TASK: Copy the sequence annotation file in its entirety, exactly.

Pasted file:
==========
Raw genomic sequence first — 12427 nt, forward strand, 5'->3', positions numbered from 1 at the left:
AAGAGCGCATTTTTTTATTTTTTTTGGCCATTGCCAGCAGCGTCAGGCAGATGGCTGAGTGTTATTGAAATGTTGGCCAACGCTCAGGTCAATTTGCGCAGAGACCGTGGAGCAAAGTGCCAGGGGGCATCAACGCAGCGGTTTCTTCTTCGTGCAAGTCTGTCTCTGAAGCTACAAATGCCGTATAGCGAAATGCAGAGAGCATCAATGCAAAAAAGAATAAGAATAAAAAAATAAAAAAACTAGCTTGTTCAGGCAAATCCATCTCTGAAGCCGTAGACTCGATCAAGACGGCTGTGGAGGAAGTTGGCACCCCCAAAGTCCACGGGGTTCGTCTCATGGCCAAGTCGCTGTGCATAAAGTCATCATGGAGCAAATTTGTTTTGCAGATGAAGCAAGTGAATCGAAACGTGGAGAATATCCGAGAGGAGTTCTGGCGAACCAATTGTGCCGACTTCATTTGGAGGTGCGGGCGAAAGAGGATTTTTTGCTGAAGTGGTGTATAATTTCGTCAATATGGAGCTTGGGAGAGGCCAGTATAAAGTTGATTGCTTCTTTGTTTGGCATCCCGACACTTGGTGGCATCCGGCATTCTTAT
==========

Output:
Raw genomic sequence first — 12427 nt, forward strand, 5'->3', positions numbered from 1 at the left:
AAGAGCGCATTTTTTTATTTTTTTTGGCCATTGCCAGCAGCGTCAGGCAGATGGCTGAGTGTTATTGAAATGTTGGCCAACGCTCAGGTCAATTTGCGCAGAGACCGTGGAGCAAAGTGCCAGGGGGCATCAACGCAGCGGTTTCTTCTTCGTGCAAGTCTGTCTCTGAAGCTACAAATGCCGTATAGCGAAATGCAGAGAGCATCAATGCAAAAAAGAATAAGAATAAAAAAATAAAAAAACTAGCTTGTTCAGGCAAATCCATCTCTGAAGCCGTAGACTCGATCAAGACGGCTGTGGAGGAAGTTGGCACCCCCAAAGTCCACGGGGTTCGTCTCATGGCCAAGTCGCTGTGCATAAAGTCATCATGGAGCAAATTTGTTTTGCAGATGAAGCAAGTGAATCGAAACGTGGAGAATATCCGAGAGGAGTTCTGGCGAACCAATTGTGCCGACTTCATTTGGAGGTGCGGGCGAAAGAGGATTTTTTGCTGAAGTGGTGTATAATTTCGTCAATATGGAGCTTGGGAGAGGCCAGTATAAAGTTGATTGCTTCTTTGTTTGGCATCCCGACACTTGGTGGCATCCGGCATTCTTAT